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J Alzheimers Dis. 2016 Apr 12;52(4):1373-83. doi: 10.3233/JAD-160110.

Insulin Resistance is Associated with Increased Levels of Cerebrospinal Fluid Biomarkers of Alzheimer's Disease and Reduced Memory Function in At-Risk Healthy Middle-Aged Adults.

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Wisconsin Alzheimer's Disease Research Center, University of Wisconsin School of Medicine and Public Health, Madison, WI, USA.
Clinical Neurochemistry Laboratory, Department of Psychiatry and Neurochemistry, Institute of Neuroscience and Physiology, The Sahlgrenska Academy at the University of Gothenburg, Gothenburg, Sweden.
Department of Molecular Neuroscience, UCL Institute of Neurology, Queen Square, London, UK.
Geriatric Research Education and Clinical Center, Wm. S. Middleton Veterans Hospital, Madison, WI, USA.
Wisconsin Alzheimer's Institute, University of Wisconsin School of Medicine and Public Health, Madison, WI, USA.



Type 2 diabetes is associated with an increased risk for Alzheimer's disease (AD). Regulation of normal insulin function may be important in reducing the prevalence of dementia due to AD, particularly in individuals who harbor genetic risk for or have a parental family history of AD. The relationship between insulin resistance (IR) and AD pathology remains poorly understood, particularly in midlife prior to the onset of clinical metabolic disease or cognitive decline.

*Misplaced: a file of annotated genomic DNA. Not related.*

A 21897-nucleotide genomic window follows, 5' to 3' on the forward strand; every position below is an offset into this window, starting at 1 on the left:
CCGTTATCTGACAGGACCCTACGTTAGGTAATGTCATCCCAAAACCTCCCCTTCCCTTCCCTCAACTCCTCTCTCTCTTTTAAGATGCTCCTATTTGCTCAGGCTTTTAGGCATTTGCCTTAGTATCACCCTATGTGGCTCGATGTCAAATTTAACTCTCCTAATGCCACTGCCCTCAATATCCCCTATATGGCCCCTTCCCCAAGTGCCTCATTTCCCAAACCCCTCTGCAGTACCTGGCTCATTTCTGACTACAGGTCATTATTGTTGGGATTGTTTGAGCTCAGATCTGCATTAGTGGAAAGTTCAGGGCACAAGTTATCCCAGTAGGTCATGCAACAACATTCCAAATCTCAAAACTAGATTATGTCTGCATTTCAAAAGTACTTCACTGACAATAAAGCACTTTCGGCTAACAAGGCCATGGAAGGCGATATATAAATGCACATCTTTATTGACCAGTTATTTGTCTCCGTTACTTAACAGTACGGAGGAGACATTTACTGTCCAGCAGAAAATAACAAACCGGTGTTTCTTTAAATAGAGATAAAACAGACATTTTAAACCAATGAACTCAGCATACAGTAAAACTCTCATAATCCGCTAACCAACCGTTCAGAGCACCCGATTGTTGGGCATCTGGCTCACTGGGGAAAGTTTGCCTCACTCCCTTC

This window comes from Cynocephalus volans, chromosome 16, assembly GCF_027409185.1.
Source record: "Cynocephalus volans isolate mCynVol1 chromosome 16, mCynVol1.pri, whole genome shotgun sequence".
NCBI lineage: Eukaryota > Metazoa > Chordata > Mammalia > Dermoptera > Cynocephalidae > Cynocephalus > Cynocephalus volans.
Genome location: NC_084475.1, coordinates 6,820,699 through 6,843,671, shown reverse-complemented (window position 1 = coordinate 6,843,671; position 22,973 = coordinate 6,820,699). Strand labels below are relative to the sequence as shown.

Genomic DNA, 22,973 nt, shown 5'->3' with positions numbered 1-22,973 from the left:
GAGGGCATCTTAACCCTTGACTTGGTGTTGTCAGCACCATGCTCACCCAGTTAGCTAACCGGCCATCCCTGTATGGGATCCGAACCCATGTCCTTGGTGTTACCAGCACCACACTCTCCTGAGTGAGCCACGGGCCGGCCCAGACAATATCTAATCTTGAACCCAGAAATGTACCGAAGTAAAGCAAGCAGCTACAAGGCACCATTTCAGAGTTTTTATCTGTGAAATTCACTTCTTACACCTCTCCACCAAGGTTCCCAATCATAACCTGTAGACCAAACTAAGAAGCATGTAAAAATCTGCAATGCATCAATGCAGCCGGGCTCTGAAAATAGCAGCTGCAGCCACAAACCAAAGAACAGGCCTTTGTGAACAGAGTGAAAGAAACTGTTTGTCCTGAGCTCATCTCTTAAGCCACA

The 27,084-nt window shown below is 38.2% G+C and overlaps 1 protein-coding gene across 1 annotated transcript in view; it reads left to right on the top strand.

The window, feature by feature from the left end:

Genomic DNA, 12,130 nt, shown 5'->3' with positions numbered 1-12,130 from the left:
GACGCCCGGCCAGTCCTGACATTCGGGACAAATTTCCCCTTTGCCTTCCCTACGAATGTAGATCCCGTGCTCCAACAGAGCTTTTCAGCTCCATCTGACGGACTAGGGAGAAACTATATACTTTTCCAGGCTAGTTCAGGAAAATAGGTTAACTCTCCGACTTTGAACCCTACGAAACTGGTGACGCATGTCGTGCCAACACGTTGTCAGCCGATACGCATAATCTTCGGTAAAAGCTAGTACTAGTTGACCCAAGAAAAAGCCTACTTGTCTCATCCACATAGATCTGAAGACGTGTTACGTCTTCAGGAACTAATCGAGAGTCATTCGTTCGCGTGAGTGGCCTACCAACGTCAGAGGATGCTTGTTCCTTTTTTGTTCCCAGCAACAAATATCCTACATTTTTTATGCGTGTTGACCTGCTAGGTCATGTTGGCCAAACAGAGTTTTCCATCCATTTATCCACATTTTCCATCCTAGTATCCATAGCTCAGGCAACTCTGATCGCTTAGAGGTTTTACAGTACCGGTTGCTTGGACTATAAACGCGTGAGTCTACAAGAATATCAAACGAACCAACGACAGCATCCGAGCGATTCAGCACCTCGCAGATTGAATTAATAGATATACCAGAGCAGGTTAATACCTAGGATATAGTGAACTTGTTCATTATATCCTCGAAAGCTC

We examined associations between IR as indexed by HOMA-IR, cerebrospinal fluid (CSF) biomarkers of AD pathology, and memory in middle-aged adults enriched for AD. We postulated that higher HOMA-IR and APOEɛ4 carriage would be associated with greater CSF AD pathology and poor memory performance.


Cognitively asymptomatic middle-aged adults (N = 70, mean age = 57.7 years) from the Wisconsin Alzheimer's Disease Research Center with a parental family history of dementia due to AD underwent lumbar puncture, blood draw, and neuropsychological testing. CSF AD biomarkers including soluble amyloid-β protein precursor β (sAβPPβ), amyloid-β42 (Aβ42), and phosphorylated tau (P-tau181) were examined with respect to HOMA-IR and APOEɛ4 status. Delayed memory performance was examined with respect to HOMA-IR, CSF AD biomarkers, and APOEɛ4 status.


Higher HOMA-IR was associated with higher sAβPPβ and Aβ42 . APOEɛ4 carriers had significantly higher levels of sAβPPα, sAβPPβ, and P-tau181/Aβ42 compared to noncarriers. The concurrent presence of higher HOMA-IR and CSF AD pathology predicted worse delayed memory performance.


Overall, the findings suggest that IR and APOEɛ4 are contributing factors to the development of AD pathology in midlife, and provide support for targeting insulin function as a potentially modifiable risk factor for AD.


APOEɛ4; CSF AD biomarkers; insulin resistance; memory function

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